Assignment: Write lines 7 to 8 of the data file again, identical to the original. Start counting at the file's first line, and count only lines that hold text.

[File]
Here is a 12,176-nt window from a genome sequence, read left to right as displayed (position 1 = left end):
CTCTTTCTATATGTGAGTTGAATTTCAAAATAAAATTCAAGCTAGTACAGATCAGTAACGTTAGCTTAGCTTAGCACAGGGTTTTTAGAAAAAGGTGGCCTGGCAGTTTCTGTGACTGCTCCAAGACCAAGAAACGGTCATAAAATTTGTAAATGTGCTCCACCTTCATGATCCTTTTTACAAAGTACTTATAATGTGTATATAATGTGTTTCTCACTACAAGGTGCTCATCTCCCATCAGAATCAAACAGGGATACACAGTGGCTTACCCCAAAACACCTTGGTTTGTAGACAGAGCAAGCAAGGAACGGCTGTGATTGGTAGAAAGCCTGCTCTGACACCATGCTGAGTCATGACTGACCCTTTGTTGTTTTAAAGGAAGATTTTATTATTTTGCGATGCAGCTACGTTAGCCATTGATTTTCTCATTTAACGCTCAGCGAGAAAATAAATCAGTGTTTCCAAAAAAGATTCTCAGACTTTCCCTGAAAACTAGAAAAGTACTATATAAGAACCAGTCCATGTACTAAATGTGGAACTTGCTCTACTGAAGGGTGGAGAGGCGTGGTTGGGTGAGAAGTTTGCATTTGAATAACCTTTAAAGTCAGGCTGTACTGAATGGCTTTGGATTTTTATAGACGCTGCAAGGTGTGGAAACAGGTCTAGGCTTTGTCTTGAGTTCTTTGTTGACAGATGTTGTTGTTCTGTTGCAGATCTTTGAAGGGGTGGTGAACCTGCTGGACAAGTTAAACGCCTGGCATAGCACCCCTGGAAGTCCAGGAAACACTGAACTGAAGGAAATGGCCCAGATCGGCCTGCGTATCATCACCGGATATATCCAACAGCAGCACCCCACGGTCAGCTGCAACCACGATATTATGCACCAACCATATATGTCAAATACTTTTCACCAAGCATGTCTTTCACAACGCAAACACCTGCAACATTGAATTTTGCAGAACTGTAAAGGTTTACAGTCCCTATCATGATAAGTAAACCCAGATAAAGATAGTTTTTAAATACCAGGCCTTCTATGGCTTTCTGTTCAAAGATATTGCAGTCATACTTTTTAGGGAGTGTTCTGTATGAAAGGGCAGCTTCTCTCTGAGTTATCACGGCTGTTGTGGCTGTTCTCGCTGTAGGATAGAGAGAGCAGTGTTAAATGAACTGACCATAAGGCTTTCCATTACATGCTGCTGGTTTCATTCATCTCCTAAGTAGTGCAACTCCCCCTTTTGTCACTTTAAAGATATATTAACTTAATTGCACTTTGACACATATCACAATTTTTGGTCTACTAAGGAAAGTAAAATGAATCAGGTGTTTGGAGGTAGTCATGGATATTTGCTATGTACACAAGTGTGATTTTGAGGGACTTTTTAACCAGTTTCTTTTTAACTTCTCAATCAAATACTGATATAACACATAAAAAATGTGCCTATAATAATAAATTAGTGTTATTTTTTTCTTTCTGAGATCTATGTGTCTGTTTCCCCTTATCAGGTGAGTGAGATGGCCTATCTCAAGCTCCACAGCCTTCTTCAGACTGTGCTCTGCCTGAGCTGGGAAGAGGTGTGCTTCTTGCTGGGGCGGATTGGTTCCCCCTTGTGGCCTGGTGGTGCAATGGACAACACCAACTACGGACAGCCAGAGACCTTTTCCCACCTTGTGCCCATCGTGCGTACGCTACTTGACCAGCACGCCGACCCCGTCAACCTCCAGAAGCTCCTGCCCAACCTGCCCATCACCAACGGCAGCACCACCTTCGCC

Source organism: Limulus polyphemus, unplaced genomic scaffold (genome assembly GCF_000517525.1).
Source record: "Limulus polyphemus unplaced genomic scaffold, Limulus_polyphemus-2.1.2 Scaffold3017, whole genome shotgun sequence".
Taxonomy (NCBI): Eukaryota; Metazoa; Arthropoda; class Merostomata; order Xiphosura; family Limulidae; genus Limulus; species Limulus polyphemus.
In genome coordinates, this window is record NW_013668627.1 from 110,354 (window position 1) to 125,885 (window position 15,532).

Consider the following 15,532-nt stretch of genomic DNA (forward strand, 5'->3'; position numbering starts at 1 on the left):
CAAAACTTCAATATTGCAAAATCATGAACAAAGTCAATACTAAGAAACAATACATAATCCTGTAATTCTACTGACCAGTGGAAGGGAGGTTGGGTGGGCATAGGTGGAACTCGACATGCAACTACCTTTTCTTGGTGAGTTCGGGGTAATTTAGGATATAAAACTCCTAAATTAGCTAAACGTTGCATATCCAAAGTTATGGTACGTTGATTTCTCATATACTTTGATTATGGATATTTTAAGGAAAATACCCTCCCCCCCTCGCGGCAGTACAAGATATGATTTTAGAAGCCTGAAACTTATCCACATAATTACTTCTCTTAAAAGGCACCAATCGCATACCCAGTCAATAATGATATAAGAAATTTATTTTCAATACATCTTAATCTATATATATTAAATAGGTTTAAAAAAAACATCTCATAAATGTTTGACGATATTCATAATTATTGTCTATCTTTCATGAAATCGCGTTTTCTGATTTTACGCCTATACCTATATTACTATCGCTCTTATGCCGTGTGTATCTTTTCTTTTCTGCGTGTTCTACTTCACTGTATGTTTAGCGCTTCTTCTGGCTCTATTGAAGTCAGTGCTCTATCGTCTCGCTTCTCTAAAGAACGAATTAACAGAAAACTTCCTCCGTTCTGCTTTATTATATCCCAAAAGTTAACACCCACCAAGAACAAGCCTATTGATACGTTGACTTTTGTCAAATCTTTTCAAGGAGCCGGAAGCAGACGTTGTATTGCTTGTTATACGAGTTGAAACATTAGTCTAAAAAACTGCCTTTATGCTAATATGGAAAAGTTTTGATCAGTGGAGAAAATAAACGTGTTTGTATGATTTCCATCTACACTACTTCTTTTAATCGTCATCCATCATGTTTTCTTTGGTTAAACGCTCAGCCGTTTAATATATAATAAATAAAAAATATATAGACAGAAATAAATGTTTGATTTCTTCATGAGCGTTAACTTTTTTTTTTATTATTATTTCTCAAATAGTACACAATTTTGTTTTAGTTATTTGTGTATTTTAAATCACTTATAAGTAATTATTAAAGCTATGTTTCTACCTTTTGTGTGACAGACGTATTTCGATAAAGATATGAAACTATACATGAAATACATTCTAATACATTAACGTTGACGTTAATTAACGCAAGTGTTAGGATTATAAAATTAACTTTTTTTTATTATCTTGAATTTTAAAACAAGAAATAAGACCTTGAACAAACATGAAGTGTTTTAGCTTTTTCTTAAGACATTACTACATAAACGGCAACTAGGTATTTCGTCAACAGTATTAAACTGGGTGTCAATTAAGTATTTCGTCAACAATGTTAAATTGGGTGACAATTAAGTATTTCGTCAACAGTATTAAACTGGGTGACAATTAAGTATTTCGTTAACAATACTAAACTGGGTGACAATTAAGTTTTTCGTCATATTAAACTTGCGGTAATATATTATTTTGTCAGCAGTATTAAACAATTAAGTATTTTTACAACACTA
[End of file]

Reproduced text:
Consider the following 15,532-nt stretch of genomic DNA (forward strand, 5'->3'; position numbering starts at 1 on the left):
CAAAACTTCAATATTGCAAAATCATGAACAAAGTCAATACTAAGAAACAATACATAATCCTGTAATTCTACTGACCAGTGGAAGGGAGGTTGGGTGGGCATAGGTGGAACTCGACATGCAACTACCTTTTCTTGGTGAGTTCGGGGTAATTTAGGATATAAAACTCCTAAATTAGCTAAACGTTGCATATCCAAAGTTATGGTACGTTGATTTCTCATATACTTTGATTATGGATATTTTAAGGAAAATACCCTCCCCCCCTCGCGGCAGTACAAGATATGATTTTAGAAGCCTGAAACTTATCCACATAATTACTTCTCTTAAAAGGCACCAATCGCATACCCAGTCAATAATGATATAAGAAATTTATTTTCAATACATCTTAATCTATATATATTAAATAGGTTTAAAAAAAACATCTCATAAATGTTTGACGATATTCATAATTATTGTCTATCTTTCATGAAATCGCGTTTTCTGATTTTACGCCTATACCTATATTACTATCGCTCTTATGCCGTGTGTATCTTTTCTTTTCTGCGTGTTCTACTTCACTGTATGTTTAGCGCTTCTTCTGGCTCTATTGAAGTCAGTGCTCTATCGTCTCGCTTCTCTAAAGAACGAATTAACAGAAAACTTCCTCCGTTCTGCTTTATTATATCCCAAAAGTTAACACCCACCAAGAACAAGCCTATTGATACGTTGACTTTTGTCAAATCTTTTCAAGGAGCCGGAAGCAGACGTTGTATTGCTTGTTATACGAGTTGAAACATTAGTCTAAAAAACTGCCTTTATGCTAATATGGAAAAGTTTTGATCAGTGGAGAAAATAAACGTGTTTGTATGATTTCCATCTACACTACTTCTTTTAATCGTCATCCATCATGTTTTCTTTGGTTAAACGCTCAGCCGTTTAATATATAATAAATAAAAAATATATAGACAGAAATAAATGTTTGATTTCTTCATGAGCGTTAACTTTTTTTTTTATTATTATTTCTCAAATAGTACACAATTTTGTTTTAGTTATTTGTGTATTTTAAATCACTTATAAGTAATTATTAAAGCTATGTTTCTACCTTTTGTGTGACAGACGTATTTCGATAAAGATATGAAACTATACATGAAATACATTCTAATACATTAACGTTGACGTTAATTAACGCAAGTGTTAGGATTATAAAATTAACTTTTTTTTATTATCTTGAATTTTAAAACAAGAAATAAGACCTTGAACAAACATGAAGTGTTTTAGCTTTTTCTTAAGACATTACTACATAAACGGCAACTAGGTATTTCGTCAACAGTATTAAACTGGGTGTCAATTAAGTATTTCGTCAACAATGTTAAATTGGGTGACAATTAAGTATTTCGTCAACAGTATTAAACTGGGTGACAATTAAGTATTTCGTTAACAATACTAAACTGGGTGACAATTAAGTTTTTCGTCATATTAAACTTGCGGTAATATATTATTTTGTCAGCAGTATTAAACAATTAAGTATTTTTACAACACTA